Similarly, Brien Lundin, editor at Gold Newsletter, addressed the tariffs, stating, “I think they’re terrible. They’re a terrible idea. I think it creates uncertainty, which creates volatility in the market. There is a scenario in which gold can benefit from that, but I don’t look at it as a long-term driver of gold prices. I think it’s a long-term driver from uncertain in the economy.”
Similarly, an analyst for UBS (NYSE:UBS) said, “[a]s choppier markets seem likely, gold will remain a good hedge against unexpected spikes in equity market volatility and geopolitical tensions, in our view.”
Other political concerns stem from frequent changes within the Trump administration. Earlier this month, departures of two key officials, former Secretary of State Rex Tillerson and top economic advisor Gary Cohn, left investors worried. This political shakeup resulted in a weakened dollar, which made bullion cheaper for holders of other currencies.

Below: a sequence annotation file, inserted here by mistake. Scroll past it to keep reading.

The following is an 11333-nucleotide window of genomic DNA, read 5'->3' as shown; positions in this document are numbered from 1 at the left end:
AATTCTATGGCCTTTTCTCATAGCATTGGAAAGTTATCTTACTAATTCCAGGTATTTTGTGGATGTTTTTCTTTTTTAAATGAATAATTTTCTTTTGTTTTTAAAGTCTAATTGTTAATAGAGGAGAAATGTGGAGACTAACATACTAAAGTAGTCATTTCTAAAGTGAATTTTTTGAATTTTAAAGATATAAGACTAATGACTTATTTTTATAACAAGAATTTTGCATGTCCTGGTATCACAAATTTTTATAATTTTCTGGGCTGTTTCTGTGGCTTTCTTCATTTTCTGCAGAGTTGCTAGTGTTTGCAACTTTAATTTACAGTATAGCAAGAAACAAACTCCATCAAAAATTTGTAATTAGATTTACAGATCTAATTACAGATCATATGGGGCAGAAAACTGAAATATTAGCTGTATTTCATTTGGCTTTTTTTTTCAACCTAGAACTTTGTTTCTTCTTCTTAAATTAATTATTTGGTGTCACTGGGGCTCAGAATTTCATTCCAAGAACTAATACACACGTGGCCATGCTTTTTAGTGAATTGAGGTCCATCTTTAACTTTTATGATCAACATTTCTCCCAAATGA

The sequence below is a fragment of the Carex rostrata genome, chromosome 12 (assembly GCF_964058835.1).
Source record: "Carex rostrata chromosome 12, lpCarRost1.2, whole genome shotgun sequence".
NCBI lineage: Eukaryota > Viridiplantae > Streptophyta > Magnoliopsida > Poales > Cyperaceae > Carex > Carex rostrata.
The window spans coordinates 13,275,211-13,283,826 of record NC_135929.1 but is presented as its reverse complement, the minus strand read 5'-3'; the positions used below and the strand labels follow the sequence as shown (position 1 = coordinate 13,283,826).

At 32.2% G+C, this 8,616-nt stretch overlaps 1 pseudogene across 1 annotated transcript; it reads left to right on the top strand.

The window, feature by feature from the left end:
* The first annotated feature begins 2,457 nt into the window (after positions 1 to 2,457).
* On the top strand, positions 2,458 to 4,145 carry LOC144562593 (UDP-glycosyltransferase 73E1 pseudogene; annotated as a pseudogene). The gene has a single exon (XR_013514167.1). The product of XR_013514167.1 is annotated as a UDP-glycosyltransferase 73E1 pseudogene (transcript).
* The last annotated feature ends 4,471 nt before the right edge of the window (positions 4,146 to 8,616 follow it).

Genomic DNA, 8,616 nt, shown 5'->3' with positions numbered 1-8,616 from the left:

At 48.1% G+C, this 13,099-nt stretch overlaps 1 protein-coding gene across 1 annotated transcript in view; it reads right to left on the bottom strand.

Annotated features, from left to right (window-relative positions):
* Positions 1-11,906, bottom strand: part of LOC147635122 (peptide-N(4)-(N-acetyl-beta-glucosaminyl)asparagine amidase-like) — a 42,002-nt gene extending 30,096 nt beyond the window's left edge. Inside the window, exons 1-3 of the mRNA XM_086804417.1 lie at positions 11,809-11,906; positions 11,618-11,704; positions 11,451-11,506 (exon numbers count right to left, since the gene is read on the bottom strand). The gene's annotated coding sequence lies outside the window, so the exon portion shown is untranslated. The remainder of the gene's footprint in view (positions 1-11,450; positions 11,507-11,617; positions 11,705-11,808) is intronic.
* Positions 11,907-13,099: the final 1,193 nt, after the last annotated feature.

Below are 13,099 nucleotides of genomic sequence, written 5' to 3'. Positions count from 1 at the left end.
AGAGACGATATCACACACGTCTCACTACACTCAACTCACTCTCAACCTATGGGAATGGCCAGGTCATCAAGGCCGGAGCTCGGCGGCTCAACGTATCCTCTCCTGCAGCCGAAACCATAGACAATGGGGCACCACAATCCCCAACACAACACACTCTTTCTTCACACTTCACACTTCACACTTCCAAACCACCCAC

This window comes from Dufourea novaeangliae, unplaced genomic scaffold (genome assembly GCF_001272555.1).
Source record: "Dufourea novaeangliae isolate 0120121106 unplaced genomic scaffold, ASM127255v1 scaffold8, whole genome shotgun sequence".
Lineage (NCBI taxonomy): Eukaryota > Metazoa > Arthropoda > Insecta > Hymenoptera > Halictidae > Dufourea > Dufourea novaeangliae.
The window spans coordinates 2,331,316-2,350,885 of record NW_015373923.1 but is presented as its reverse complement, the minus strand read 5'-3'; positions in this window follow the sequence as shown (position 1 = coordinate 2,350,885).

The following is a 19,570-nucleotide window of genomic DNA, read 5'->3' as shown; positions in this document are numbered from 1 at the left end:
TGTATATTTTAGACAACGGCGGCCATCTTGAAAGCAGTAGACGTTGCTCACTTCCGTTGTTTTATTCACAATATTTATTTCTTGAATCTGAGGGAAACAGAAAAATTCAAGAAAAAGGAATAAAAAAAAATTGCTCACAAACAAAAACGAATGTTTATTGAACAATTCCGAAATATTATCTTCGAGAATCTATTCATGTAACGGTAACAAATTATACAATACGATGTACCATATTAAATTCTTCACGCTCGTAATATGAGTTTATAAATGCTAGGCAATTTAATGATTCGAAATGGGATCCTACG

Another factor driving the gold price during the first quarter was an anticipated rise in interest rates. “There’s a battle going on right now. Interest rates going up in the US and the dollar strengthening, but the government down there wants it lower,” said Rob McEwen, chairman and chief owner at McEwen Mining (TSX:MUX,NYSE:MUX).
He added, “and so it’s going back and forth, and investors are saying, ‘well if interest rates go up, gold’s going to go down because the dollar’s going to go up.’ And gold is quoted in dollar terms. But often you’ve seen periods where both interest rates and gold are going up at the same time.”
The Fed and its rate hikes took on a major role for gold toward the end of Q1. Three increases are forecast for 2018, the first of which took place on March 21. Gold faced a decline prior to the hike’s implementation, but then experienced gains on the back of an announcement making the raise official.